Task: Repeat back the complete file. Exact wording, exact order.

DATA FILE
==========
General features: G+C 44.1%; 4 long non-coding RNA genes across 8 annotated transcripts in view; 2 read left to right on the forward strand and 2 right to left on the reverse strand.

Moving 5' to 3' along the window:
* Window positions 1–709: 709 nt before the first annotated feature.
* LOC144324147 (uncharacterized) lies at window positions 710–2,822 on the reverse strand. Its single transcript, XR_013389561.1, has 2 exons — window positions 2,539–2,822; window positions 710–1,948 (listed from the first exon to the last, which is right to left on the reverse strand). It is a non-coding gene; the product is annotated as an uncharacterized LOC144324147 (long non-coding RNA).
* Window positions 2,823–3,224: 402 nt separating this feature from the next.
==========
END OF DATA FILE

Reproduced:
General features: G+C 44.1%; 4 long non-coding RNA genes across 8 annotated transcripts in view; 2 read left to right on the forward strand and 2 right to left on the reverse strand.

Moving 5' to 3' along the window:
* Window positions 1–709: 709 nt before the first annotated feature.
* LOC144324147 (uncharacterized) lies at window positions 710–2,822 on the reverse strand. Its single transcript, XR_013389561.1, has 2 exons — window positions 2,539–2,822; window positions 710–1,948 (listed from the first exon to the last, which is right to left on the reverse strand). It is a non-coding gene; the product is annotated as an uncharacterized LOC144324147 (long non-coding RNA).
* Window positions 2,823–3,224: 402 nt separating this feature from the next.